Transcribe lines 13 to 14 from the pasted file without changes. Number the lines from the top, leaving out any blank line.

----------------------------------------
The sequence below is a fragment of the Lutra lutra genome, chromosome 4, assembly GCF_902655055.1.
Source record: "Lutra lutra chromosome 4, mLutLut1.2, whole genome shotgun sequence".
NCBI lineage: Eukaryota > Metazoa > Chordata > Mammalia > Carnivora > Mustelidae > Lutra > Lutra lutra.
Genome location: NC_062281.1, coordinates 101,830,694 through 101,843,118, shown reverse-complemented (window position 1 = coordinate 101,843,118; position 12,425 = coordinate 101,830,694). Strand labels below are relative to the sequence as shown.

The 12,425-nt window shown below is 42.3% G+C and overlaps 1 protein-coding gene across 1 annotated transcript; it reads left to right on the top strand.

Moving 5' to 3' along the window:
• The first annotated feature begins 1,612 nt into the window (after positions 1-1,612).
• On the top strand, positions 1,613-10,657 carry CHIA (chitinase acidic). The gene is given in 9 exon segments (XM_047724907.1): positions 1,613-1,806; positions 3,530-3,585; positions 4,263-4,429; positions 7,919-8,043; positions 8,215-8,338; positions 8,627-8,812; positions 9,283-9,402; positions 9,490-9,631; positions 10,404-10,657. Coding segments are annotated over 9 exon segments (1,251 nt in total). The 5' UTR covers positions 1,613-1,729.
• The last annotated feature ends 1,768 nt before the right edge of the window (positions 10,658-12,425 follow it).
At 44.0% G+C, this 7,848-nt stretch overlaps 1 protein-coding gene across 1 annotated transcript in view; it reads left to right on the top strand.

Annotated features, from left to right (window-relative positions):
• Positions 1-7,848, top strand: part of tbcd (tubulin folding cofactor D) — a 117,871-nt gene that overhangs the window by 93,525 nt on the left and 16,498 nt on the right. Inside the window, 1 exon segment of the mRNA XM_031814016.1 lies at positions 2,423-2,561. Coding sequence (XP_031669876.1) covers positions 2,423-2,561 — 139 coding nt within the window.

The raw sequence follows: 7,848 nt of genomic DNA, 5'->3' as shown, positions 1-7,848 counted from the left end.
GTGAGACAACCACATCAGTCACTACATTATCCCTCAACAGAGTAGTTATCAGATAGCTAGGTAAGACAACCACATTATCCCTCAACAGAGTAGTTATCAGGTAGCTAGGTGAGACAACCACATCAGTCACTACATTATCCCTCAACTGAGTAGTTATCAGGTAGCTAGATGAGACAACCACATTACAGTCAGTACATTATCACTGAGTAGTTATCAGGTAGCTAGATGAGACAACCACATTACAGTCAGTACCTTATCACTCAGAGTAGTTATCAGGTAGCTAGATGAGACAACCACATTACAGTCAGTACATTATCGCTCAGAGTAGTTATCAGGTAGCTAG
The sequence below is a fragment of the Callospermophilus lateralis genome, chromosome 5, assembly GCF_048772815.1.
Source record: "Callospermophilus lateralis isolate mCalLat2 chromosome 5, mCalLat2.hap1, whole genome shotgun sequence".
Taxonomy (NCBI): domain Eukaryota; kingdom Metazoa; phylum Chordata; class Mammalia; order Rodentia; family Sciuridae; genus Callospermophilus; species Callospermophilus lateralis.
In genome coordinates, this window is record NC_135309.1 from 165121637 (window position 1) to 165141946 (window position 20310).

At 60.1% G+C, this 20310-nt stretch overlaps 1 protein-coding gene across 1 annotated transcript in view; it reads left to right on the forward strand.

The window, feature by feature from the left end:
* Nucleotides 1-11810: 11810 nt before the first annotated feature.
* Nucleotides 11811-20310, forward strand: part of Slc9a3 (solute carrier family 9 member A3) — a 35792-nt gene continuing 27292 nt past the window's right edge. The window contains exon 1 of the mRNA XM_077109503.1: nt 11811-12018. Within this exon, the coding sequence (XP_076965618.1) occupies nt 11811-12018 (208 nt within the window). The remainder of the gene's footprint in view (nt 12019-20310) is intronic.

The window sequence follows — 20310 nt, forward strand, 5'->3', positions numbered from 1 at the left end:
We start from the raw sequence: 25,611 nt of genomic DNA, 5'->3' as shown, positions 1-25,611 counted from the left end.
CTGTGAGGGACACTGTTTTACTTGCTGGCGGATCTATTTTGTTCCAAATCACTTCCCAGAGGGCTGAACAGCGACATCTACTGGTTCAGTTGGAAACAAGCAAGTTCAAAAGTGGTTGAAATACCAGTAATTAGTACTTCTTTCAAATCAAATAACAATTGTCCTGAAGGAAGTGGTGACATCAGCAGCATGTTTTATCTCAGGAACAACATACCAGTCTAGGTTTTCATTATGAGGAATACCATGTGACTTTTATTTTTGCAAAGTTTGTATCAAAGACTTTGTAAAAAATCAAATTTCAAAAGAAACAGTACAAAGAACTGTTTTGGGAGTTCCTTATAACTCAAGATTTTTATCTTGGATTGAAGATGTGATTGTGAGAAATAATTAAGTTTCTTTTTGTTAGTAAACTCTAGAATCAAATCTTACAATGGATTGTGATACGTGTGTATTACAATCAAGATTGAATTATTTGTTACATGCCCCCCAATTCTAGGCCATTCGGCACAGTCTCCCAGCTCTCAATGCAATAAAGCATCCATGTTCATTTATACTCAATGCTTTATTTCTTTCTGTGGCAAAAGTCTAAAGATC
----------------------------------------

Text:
The raw sequence follows: 7,848 nt of genomic DNA, 5'->3' as shown, positions 1-7,848 counted from the left end.
GTGAGACAACCACATCAGTCACTACATTATCCCTCAACAGAGTAGTTATCAGATAGCTAGGTAAGACAACCACATTATCCCTCAACAGAGTAGTTATCAGGTAGCTAGGTGAGACAACCACATCAGTCACTACATTATCCCTCAACTGAGTAGTTATCAGGTAGCTAGATGAGACAACCACATTACAGTCAGTACATTATCACTGAGTAGTTATCAGGTAGCTAGATGAGACAACCACATTACAGTCAGTACCTTATCACTCAGAGTAGTTATCAGGTAGCTAGATGAGACAACCACATTACAGTCAGTACATTATCGCTCAGAGTAGTTATCAGGTAGCTAG